They also identified that the abusers knew the system well enough to be targeting a temporary unit that housed girls when they were first taken into care.
“The team collected a strong intelligence picture on the suspects, identifying up to potentially 97 persons of interest, including how they operated,” says the report. “These were predominantly Asian men working in the restaurant industry, and the team had a good insight into how they enticed young girls in the care system and ultimately abused them.
“The team also believed it had made a significant link with the adults involved with Victoria Agoglia and the suspected perpetrators in south Manchester.”
However the report finds that when the operation moved from its initial scoping phase and into a full-blown investigation, there were ‘fundamental flaws’ in its resourcing from the start. Initially officers found it difficult to even find space in a police station . . . One recalled feeling like ‘an annoying add-on’ to the syndicate they were placed with in Wythenshawe, where they had to share resource with a murder inquiry. Meanwhile there were ‘tensions’ between the three police divisions covered by the operation, with none wanting to take responsibility for resourcing it and no centralised department tasked with looking at child exploitation.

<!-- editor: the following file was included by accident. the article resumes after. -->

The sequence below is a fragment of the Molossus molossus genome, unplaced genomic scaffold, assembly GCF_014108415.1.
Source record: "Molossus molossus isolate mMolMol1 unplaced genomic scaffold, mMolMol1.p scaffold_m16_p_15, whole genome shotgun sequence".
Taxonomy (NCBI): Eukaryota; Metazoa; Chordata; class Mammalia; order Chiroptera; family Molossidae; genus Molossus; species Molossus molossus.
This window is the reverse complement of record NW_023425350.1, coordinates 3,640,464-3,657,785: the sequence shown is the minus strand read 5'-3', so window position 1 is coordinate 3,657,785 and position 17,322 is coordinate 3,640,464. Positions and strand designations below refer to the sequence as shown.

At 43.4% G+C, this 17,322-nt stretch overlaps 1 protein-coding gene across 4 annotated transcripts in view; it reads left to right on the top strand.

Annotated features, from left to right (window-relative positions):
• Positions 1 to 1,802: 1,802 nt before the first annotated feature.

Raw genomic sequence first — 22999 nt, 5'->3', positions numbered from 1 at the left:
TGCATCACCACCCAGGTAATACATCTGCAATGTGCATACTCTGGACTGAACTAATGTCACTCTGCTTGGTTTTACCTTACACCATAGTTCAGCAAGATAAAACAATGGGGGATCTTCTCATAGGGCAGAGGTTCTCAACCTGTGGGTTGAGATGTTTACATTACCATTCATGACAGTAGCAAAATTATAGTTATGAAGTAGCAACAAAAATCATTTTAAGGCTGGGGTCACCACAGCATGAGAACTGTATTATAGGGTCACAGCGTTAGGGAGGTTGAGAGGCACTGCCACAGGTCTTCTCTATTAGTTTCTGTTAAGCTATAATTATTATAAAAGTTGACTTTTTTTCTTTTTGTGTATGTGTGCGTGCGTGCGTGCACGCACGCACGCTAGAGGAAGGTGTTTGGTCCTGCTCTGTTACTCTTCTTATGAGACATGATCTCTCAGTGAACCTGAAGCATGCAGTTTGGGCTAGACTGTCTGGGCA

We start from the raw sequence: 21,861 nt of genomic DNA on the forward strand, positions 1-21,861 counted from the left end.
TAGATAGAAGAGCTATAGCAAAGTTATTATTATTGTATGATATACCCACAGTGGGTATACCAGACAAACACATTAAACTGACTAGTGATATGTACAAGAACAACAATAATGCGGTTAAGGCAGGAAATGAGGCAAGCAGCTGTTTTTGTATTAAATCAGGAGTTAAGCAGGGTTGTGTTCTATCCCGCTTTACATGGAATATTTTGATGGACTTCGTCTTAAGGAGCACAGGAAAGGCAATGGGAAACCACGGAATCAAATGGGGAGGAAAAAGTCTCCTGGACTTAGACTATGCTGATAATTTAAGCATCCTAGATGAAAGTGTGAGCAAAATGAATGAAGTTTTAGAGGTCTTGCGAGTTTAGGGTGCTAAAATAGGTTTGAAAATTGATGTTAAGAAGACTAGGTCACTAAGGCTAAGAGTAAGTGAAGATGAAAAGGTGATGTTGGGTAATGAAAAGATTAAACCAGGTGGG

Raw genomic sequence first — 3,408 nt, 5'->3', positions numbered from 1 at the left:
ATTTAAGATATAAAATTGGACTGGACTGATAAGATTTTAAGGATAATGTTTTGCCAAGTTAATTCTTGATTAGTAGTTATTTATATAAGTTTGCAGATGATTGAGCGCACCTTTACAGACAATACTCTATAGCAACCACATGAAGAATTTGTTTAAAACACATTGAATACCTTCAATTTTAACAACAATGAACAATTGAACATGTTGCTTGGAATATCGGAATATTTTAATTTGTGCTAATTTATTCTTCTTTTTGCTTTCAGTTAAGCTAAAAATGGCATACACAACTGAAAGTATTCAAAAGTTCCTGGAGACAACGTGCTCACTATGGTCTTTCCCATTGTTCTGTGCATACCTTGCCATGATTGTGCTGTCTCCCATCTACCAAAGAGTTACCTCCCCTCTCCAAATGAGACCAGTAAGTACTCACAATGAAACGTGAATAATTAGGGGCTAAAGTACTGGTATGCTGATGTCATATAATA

The senior investigating officer drafted onto the operation was familiar with the Operation Cleopatra investigation into child abuse at the end of the 1990s, which had ended up being much larger than previously expected. So while Augusta was ‘meticulous’ , according to one detective interviewed by the inquiry, the SIO also ‘wanted to put tight constraints on the operation so it didn’t balloon out of control’.
But in April 2005, a gold command meeting - the minutes of which GMP says have been lost - took place and the chief superintendent said he would be unable to devote any permanent staff to it going forward. Augusta was to be wound down at the start of July 2005, with only one man having been prosecuted.
Maggie Oliver, a detective on the investigation who has campaigned for years to get Augusta reopened, recalled that she went on compassionate leave due to the illness of her late husband in March 2005, a month before the decision was taken. She left ‘in the confident knowledge that finally the issues were being tackled, the abuse was being addressed, and children protected’. When she returned, ‘it was as if Operation Augusta had just disappeared as if it had never even existed, none of the serious sexual offending had been addressed, and no one prosecuted’.